Please use this identifier to cite or link to this item: http://localhost:8081/xmlui/handle/123456789/1350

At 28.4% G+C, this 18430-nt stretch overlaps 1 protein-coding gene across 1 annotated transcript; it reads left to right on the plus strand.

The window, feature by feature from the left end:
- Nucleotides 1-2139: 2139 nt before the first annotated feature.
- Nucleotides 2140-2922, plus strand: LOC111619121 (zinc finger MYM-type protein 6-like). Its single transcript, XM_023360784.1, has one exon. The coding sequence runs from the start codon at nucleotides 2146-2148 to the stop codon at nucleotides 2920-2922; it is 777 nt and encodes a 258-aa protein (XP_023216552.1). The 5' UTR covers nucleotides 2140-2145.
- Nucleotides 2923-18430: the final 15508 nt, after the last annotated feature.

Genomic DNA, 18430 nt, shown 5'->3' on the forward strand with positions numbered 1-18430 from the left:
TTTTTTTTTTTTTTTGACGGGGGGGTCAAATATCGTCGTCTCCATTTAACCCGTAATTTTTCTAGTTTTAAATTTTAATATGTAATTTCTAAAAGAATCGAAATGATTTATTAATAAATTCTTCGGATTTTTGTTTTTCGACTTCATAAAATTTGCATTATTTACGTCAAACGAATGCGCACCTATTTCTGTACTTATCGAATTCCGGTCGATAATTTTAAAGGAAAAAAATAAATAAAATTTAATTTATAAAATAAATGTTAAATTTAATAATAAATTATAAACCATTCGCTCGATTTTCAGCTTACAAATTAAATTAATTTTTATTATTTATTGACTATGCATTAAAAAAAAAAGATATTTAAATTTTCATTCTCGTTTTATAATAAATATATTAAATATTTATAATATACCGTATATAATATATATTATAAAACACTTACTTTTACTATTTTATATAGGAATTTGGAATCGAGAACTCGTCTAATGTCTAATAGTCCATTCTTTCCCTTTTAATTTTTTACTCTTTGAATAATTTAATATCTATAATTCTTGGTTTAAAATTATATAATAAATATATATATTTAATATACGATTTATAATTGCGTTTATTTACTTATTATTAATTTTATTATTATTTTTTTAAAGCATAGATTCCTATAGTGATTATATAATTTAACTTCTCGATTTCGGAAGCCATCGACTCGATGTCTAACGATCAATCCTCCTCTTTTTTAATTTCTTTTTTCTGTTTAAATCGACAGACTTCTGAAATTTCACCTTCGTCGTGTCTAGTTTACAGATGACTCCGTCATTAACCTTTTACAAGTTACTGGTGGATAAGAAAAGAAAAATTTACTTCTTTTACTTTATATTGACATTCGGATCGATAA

Authors: Ghazi, MEHDI
Issue Date: 1995